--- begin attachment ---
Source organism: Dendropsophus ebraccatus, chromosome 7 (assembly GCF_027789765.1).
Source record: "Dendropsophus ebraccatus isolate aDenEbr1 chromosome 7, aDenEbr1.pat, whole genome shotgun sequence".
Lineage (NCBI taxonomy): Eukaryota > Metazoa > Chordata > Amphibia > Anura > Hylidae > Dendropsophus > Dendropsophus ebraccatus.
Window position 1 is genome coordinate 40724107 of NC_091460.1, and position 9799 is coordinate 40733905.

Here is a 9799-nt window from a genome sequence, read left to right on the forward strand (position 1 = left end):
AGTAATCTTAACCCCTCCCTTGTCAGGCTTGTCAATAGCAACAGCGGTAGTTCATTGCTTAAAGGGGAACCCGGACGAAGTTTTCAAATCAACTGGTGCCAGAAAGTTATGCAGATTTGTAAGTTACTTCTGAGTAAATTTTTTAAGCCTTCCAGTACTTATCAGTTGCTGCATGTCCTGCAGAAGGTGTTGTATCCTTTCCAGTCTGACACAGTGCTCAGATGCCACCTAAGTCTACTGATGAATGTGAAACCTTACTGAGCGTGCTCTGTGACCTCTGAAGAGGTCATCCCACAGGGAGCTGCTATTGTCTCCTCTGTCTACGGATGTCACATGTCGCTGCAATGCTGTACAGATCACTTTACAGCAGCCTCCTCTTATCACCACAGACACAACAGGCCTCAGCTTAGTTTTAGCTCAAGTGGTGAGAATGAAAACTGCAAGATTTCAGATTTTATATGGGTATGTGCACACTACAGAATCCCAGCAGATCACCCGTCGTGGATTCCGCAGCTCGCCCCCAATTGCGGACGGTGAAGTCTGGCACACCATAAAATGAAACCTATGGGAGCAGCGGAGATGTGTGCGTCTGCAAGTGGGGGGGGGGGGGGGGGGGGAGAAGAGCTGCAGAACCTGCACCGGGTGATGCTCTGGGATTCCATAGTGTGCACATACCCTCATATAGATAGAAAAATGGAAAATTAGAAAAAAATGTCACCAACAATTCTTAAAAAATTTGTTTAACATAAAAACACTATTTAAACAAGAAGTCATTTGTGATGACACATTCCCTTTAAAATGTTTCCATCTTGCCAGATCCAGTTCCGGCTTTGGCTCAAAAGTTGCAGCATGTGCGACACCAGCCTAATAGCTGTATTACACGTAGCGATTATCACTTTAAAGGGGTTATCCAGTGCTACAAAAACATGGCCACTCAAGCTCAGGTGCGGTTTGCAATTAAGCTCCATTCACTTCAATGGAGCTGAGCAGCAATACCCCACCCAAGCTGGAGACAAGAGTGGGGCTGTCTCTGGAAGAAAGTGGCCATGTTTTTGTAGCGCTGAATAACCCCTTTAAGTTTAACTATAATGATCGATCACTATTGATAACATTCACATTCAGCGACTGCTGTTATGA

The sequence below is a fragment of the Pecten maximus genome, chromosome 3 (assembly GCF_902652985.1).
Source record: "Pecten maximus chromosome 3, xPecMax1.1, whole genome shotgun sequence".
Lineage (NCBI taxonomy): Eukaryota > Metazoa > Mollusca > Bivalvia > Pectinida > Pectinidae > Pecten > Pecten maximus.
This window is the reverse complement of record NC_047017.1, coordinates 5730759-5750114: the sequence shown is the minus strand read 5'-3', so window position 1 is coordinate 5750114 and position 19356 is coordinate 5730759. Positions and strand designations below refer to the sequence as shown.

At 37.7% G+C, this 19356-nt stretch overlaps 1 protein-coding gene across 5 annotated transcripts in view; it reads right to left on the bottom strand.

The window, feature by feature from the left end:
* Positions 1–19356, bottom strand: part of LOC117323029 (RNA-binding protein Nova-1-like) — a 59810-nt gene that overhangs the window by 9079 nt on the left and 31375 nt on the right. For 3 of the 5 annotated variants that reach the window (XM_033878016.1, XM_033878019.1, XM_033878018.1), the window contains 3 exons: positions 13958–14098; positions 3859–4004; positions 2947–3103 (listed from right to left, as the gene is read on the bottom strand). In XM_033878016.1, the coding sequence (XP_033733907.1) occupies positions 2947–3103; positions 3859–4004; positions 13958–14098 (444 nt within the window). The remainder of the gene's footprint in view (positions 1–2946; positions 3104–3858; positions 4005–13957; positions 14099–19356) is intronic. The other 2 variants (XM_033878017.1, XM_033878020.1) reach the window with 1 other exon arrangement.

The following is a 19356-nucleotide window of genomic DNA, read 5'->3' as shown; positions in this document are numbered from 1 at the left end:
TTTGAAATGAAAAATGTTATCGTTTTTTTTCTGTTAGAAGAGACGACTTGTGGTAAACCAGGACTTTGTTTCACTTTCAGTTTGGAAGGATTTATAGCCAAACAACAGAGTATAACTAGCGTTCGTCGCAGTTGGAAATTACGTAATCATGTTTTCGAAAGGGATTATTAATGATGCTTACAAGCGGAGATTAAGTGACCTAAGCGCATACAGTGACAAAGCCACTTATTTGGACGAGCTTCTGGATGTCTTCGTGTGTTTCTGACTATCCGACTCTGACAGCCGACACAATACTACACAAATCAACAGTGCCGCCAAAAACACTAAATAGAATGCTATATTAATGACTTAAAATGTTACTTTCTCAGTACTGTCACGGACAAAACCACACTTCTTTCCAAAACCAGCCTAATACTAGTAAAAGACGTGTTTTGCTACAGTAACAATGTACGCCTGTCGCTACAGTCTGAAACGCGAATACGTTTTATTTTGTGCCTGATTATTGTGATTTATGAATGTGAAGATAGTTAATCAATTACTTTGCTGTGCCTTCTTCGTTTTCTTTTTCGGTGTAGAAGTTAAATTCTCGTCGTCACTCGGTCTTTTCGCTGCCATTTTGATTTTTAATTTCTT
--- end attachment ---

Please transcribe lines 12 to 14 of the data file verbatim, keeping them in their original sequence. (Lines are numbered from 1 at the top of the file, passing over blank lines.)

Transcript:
The window, feature by feature from the left end:
* Positions 1–19356, bottom strand: part of LOC117323029 (RNA-binding protein Nova-1-like) — a 59810-nt gene that overhangs the window by 9079 nt on the left and 31375 nt on the right. For 3 of the 5 annotated variants that reach the window (XM_033878016.1, XM_033878019.1, XM_033878018.1), the window contains 3 exons: positions 13958–14098; positions 3859–4004; positions 2947–3103 (listed from right to left, as the gene is read on the bottom strand). In XM_033878016.1, the coding sequence (XP_033733907.1) occupies positions 2947–3103; positions 3859–4004; positions 13958–14098 (444 nt within the window). The remainder of the gene's footprint in view (positions 1–2946; positions 3104–3858; positions 4005–13957; positions 14099–19356) is intronic. The other 2 variants (XM_033878017.1, XM_033878020.1) reach the window with 1 other exon arrangement.

The following is a 19356-nucleotide window of genomic DNA, read 5'->3' as shown; positions in this document are numbered from 1 at the left end: